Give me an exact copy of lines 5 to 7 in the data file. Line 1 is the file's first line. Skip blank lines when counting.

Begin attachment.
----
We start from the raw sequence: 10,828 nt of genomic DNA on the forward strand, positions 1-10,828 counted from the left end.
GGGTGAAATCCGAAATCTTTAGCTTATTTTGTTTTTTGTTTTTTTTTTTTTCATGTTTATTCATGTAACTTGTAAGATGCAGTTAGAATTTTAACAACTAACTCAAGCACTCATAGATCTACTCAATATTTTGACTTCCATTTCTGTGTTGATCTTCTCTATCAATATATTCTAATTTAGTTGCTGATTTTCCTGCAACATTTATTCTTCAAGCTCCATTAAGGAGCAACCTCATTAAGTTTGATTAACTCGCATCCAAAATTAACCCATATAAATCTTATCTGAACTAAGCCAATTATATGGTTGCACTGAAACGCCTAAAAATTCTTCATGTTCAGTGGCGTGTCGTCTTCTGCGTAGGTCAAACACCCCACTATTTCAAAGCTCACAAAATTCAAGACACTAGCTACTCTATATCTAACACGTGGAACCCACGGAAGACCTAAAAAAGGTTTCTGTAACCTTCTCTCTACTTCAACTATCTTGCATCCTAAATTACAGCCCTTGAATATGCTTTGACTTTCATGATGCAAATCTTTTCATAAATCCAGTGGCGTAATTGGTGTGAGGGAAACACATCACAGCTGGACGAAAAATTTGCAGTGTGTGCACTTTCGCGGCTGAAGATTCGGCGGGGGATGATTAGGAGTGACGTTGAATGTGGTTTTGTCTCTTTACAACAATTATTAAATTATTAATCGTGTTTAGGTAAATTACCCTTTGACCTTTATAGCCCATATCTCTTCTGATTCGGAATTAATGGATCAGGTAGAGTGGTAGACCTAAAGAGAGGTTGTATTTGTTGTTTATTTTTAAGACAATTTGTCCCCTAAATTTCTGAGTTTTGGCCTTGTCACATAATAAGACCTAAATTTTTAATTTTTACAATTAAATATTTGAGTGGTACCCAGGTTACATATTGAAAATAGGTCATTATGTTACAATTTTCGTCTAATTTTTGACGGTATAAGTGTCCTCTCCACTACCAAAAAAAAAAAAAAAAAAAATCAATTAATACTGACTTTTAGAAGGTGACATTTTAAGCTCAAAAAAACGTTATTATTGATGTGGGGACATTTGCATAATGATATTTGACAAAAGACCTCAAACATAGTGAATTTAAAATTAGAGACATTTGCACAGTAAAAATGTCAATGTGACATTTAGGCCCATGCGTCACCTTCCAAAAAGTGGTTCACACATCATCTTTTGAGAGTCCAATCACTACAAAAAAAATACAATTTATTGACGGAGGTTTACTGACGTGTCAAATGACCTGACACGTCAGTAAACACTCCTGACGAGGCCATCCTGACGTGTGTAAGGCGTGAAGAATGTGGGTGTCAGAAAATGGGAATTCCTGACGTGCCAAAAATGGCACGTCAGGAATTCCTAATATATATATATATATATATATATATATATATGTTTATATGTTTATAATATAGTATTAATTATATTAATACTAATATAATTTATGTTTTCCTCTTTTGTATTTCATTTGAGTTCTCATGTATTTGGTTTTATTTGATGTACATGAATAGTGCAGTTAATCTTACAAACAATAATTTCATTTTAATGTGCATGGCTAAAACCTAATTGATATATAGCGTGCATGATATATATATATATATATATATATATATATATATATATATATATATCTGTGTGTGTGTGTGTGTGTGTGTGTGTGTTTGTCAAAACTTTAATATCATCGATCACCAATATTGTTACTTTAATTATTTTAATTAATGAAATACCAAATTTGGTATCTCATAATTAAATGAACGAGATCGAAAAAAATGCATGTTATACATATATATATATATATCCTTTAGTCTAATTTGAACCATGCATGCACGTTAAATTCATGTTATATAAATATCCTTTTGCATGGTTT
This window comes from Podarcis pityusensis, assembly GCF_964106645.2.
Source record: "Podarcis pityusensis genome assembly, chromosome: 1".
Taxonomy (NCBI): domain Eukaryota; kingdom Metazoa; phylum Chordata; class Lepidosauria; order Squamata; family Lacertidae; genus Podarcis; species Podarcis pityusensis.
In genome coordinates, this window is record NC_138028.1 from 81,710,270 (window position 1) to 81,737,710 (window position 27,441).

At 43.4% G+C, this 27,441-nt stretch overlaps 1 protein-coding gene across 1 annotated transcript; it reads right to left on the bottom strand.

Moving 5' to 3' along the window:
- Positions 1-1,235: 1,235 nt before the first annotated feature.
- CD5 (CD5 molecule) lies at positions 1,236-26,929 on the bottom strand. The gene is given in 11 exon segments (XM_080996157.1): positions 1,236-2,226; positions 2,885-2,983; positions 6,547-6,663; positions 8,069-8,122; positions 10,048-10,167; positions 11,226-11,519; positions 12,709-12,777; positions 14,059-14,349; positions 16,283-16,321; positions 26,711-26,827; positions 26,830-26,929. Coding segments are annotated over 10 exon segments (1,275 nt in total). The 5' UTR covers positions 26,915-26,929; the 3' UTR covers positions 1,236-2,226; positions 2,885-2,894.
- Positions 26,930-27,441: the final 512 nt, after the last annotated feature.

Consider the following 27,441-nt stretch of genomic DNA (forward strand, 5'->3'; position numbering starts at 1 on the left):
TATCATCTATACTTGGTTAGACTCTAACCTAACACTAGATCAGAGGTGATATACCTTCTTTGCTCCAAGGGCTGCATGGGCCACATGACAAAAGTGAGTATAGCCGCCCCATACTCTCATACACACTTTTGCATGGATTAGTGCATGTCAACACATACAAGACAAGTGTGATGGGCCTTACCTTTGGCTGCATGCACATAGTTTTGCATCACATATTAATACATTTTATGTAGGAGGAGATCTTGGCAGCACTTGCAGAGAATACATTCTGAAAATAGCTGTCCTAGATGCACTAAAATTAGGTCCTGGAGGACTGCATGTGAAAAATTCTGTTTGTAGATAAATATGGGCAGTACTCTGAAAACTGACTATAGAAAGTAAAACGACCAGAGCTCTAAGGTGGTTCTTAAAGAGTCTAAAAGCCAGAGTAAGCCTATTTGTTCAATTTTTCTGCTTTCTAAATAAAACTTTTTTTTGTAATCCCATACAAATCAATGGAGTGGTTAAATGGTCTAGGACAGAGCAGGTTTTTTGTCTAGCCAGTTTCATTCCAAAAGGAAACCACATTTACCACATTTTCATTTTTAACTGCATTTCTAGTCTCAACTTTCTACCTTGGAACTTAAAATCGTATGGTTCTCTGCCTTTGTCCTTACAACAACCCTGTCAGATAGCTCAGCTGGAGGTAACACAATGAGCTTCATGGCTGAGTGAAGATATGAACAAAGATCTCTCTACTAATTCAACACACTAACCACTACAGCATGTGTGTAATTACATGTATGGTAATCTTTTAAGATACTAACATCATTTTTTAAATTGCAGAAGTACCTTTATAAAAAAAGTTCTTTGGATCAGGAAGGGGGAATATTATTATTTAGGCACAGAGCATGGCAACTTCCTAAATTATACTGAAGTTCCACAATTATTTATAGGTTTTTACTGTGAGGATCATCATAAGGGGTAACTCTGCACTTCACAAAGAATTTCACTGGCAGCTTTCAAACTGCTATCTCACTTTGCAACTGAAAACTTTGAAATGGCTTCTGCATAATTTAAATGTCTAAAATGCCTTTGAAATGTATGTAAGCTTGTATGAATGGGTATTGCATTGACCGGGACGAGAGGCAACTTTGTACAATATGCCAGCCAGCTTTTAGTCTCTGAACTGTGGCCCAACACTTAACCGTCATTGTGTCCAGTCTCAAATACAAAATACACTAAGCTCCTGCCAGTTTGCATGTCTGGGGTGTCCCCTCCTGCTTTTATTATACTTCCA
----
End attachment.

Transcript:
Taxonomy (NCBI): domain Eukaryota; kingdom Metazoa; phylum Chordata; class Lepidosauria; order Squamata; family Lacertidae; genus Podarcis; species Podarcis pityusensis.
In genome coordinates, this window is record NC_138028.1 from 81,710,270 (window position 1) to 81,737,710 (window position 27,441).

At 43.4% G+C, this 27,441-nt stretch overlaps 1 protein-coding gene across 1 annotated transcript; it reads right to left on the bottom strand.